constant at 100 kHz, and (c) concentration
dependence of dielectric constant at 2 MHz.
107

sacran

a b
+

counter ions

sacran
chain
+

t i

0.02 wt%

c*
counter ions
counter ions

0 09 wt%

c
helical (rigid-rod)
0.09 wt%

0.5 wt% 0.25 wt%


d
e
LC gels
gels
Figure411.Schematicillustrationofsacranself g
organizationuponaconcentrationincrease.Black
points:aminosugarresidues.
108
10
-2
a:100kHz
10
-3
L

(
s
)
10
-4

L
10
-5
b:2MHz
10
-7
10
-6

H

(
s
)
10
-8
10
7
10
-3
10
-2
10
-1
10
0
( t%)

c (wt%)
Figure412.Concentrationdependenceof
l ti ti f th l ti ) relaxationtime, ,ofthesacransolutions.a)
Frequency:100kHz,b)Frequency:2MHz
109
10
2
10
3
Steady State Measurement
1.5 wt.%
1.0wt.%
05wt %
a
(
P
a

s
)
120
140
Birefrincence Intensity
1.5wt.%
1.0wt.%
0.5wt.% [
a
.
u
.
]
b
a
.
u
.
)





Shear rate (1/s)
10
-1
10
0
10
1
0.5wt.%
0.25wt.%
0.13wt.%
0.06wt.%


[
P
a
s
]
o
n

v
i
s
c
o
s
i
t
y

(
40
60
80
100
0.5wt.%
0.25wt.%
0.13wt.%
0.06wt.%
r
i
n
g
e
n
c
e

I
n
t
e
n
s
i
t
y

g
h
t

i
n
t
e
n
s
i
t
y

(
a
c
10
-3
10
-2
10
-4
10
-2
10
0
10
2
10
4
Shear Rate [1/s]
R
o
t
a
t
i
0
20
10
-4
10
-2
10
0
10
2
10
4
B
i
r
e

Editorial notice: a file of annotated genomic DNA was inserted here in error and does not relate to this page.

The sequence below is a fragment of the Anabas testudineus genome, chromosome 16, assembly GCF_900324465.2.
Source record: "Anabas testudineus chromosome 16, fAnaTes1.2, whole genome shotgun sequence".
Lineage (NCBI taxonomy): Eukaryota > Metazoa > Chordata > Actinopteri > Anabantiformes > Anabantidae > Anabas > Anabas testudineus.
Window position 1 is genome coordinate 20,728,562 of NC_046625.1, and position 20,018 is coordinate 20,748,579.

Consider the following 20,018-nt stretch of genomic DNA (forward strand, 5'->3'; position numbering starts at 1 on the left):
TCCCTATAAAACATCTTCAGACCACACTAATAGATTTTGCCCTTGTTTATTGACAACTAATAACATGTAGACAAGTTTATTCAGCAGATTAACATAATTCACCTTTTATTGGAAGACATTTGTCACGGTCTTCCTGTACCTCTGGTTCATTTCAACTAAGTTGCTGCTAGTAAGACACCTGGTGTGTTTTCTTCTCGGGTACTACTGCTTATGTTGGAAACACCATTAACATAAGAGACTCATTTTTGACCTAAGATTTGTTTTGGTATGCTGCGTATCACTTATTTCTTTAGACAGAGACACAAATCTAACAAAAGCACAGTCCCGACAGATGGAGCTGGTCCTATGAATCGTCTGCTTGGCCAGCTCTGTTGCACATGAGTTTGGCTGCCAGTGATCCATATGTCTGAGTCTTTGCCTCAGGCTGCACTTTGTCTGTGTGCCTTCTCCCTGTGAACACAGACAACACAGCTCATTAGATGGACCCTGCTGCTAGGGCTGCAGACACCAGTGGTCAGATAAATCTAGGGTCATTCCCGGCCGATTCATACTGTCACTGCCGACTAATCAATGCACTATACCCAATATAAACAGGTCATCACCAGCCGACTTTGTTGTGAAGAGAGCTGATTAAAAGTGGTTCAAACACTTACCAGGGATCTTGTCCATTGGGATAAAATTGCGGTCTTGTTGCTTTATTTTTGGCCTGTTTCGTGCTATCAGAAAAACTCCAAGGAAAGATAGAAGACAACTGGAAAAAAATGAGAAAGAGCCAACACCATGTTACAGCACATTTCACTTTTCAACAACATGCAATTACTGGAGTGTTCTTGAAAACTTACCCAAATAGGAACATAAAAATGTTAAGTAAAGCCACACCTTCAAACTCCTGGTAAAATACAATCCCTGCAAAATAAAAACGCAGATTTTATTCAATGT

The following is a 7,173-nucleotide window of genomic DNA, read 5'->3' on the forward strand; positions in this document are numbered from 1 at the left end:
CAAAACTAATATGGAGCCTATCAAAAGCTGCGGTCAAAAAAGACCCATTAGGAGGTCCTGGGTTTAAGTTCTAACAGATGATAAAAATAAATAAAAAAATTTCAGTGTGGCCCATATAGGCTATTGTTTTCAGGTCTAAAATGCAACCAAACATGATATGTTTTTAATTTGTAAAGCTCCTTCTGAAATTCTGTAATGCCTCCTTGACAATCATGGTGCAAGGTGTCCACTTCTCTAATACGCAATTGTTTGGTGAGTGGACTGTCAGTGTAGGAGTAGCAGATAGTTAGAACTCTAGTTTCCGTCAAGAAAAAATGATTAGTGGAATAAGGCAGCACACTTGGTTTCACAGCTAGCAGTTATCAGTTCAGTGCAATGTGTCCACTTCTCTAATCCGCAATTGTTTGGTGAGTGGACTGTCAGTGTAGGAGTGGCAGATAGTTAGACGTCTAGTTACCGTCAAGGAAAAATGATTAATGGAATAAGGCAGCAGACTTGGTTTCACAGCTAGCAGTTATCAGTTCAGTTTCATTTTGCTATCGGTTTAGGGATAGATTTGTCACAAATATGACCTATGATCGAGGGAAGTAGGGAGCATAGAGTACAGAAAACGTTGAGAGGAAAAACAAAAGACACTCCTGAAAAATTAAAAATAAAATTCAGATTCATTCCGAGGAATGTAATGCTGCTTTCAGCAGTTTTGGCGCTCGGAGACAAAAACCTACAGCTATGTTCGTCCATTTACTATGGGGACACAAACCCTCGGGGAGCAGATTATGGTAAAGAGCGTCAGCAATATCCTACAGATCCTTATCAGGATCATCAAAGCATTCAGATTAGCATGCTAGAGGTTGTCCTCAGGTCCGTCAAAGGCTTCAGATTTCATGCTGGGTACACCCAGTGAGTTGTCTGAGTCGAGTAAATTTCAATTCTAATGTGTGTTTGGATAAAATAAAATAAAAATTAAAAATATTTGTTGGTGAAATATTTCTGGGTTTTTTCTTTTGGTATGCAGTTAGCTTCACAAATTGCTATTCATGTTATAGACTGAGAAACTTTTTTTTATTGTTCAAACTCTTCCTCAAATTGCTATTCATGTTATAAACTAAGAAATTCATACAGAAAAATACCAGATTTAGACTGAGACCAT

f
r
Shear Rate [1/s]
Shear rate (1/s)
L
i
g
c
0 10
-2
10
-1
10
0
10
1
10
2
10
3
10
4
1.510
4
Shear rate (1/s)
crossed
polarizer
shear
Figure 413 a) Shear rate dependence of rotation
viscosity for sacran solutions with various
concentrations. b) Intensity of white light
i d h h l i i h i transmitted through sacran solutions with various
concentrations, measured under a crossed polarizer.
c) Crossedpolarizing images of white light
transmitted through sacran solutions with a g
concentration of 0.5 wt %. Dotted lines show critical
concentrations in a lightintensity increase.
110
10
2
10
3
Zero-shear Viscosity
i
t
y

[
P
a
s
]
a
s
i
t
y

(
P
a

s
)
10
1
10
r
o
_
s
h
e
a
r

V
i
s
c
o
s
i
s
h
e
a
r

v
i
s
c
o
s
10
0
10
-2
10
-1
10
0
10
1
z
e
r
Concentration [wt.%]
30
Zero-shear Birefringence Intensity [a.u.]
b
Concentration (wt%)
Z
e
r
o

)
15
20
25
r

I
n
t
e
n
s
i
t
y

[
a
.
u
.
]
b
n
t
e
n
s
i
t
y

(
a
.
u
.
)
0
5
10
10
-2
10
-1
10
0
10
1
Z
e
r
o
_
s
h
e
a
r
Z
e
r
o

s
h
e
a
r

i
n
10 10 10 10
Concentration [wt.%]
Concentration (wt%)
Figure 414. a) Change in zero shear viscosity for
sacran solutions as a function of concentrations. b)
Change in intensity of white light transmitted through g y g g
sacran solutions under a crossed polarizer as a
function of concentrations.
111
0.1
1
n